Homebuilder Rebuilds in California

11/14/2003 12:00 am EST

Focus:

Dennis Slothower

Chairman and CIO, Alpine Capital Management

"Construction and housing stocks are in very powerful uptrends," says Dennis Slothower, editor of Stealth Stocks. "Our latest stock of the month is California's largest home builder, which will see an additional demand due to the rebuilding needed in the wake of the devastating fires in the region." Here's his assessment.

"When I do my research find our 'Stock of the Month,' I try to find a company that is not all that well-known on Wall Street, not followed by many analysts, yet has a great business model and is in a fast moving sector. William Lyon Homes (WLS NYSE) certainly fits that bill. The company was founded in 1956 and William Lyon, is 80 years old and acts as chairman and CEO. After completing his Air Force career, General William Lyon joined his father and brother to build homes for returning military personnel and others who were moving to California. The firm is now the largest builder of homes in California.

"William Lyon Homes runs more like a private company than a public one. They still take great pride in the homes they build and insiders hold over 56% of the company's outstanding shares. When I see that much stock being held by the people running the company, it gives me great confidence that they give a darn about their shareholders as well, as they are all in the same boat. It also tells me that they will do everything it takes to run their company in the most efficient manner.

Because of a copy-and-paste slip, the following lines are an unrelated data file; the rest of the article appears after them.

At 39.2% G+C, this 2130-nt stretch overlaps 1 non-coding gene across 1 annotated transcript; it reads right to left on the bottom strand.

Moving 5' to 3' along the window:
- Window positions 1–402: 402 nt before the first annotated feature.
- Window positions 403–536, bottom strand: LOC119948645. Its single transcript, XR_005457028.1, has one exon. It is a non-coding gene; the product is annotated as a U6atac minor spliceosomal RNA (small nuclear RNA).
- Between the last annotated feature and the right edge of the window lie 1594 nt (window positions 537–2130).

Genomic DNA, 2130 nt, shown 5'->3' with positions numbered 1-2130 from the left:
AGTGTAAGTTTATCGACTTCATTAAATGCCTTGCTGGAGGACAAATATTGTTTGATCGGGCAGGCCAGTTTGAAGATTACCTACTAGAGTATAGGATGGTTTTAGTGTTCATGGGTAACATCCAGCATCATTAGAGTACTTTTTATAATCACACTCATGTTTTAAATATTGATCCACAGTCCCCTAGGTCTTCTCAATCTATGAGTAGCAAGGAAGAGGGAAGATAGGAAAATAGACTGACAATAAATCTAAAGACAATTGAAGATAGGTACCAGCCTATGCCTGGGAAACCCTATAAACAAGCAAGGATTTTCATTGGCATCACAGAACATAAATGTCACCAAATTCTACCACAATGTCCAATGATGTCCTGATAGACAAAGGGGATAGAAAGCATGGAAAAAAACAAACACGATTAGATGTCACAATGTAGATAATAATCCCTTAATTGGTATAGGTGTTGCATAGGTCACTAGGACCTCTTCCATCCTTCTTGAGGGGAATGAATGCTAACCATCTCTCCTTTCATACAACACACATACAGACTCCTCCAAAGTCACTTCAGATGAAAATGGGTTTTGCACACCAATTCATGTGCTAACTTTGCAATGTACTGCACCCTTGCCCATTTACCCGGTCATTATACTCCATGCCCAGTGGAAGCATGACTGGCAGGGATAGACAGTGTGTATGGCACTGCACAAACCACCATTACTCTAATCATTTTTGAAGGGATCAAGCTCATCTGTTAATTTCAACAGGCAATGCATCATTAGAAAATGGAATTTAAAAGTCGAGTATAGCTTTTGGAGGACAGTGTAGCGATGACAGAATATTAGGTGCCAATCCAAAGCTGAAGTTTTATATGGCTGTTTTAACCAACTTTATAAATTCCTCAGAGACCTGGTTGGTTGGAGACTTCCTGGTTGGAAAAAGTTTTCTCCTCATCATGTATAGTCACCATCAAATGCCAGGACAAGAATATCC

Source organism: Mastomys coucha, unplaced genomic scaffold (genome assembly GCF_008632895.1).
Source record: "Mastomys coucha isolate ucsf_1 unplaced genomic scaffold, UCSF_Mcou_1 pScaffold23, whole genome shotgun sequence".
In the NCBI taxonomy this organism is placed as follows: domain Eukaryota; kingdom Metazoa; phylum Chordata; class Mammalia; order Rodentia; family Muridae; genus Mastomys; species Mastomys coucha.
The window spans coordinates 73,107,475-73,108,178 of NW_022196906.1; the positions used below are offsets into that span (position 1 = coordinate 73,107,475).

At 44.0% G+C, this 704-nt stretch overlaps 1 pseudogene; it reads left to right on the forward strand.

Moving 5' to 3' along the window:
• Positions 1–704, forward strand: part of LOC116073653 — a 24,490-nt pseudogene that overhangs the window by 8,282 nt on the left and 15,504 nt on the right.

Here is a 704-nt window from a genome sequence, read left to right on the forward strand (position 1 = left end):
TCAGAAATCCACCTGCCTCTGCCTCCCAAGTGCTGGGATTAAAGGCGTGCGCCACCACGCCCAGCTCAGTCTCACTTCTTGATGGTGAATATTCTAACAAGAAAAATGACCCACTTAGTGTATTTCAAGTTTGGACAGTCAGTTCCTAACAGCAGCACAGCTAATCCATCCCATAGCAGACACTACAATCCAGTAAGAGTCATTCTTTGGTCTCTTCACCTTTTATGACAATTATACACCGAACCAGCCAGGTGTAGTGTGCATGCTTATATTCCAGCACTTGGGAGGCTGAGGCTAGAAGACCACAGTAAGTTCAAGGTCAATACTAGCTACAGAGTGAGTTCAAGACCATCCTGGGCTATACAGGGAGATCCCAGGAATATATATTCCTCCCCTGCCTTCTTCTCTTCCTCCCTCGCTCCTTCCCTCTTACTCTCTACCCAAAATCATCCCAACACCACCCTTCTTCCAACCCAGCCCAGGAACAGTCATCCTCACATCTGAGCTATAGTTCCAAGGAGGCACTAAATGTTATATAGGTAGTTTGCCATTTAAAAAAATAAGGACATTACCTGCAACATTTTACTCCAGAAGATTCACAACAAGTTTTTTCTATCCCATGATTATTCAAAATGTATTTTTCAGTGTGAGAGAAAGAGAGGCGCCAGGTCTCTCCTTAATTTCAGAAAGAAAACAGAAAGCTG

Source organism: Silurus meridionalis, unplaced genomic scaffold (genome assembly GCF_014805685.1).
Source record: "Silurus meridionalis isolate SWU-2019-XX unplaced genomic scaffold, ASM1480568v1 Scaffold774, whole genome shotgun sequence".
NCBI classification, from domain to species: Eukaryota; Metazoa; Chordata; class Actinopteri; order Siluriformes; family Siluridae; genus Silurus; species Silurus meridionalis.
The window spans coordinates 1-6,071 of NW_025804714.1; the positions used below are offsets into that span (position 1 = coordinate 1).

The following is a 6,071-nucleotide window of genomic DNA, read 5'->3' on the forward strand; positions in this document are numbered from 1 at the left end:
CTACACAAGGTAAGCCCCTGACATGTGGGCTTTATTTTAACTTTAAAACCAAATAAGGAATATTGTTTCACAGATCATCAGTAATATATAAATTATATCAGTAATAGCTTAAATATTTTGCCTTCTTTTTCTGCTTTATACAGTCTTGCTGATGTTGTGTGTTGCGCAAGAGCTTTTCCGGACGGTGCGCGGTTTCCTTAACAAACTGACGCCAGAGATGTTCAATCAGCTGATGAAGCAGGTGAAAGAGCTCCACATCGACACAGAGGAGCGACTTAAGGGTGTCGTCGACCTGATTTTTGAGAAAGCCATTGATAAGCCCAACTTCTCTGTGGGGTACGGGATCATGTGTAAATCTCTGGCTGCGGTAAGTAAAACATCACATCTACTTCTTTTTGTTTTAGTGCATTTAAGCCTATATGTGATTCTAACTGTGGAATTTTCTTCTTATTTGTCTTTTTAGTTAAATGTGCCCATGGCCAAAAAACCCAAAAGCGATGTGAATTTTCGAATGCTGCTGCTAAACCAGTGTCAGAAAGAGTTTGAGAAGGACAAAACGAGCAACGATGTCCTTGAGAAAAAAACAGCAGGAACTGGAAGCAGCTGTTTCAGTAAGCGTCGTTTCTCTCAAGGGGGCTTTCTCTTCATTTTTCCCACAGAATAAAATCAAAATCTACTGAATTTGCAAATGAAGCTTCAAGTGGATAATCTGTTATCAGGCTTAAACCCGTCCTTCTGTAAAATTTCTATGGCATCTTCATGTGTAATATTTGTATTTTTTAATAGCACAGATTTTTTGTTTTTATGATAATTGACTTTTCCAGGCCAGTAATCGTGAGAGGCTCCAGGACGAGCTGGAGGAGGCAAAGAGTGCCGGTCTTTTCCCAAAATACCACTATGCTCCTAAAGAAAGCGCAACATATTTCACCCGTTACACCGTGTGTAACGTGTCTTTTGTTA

"Over the past five years earnings per share have increased over 44%. One catalyst that I think will move WLS higher over the short term, unfortunately, is the worst California forest fires in over a decade. The impact on the housing market will be huge. According to my numbers, this is a stock that should be selling close to the $120 range over the next three-to-five years. It is currently trading in the mid- to high-$60s, so WLS has a large upside potential. Place a trailing stop 25% below your entry price."

Related Articles on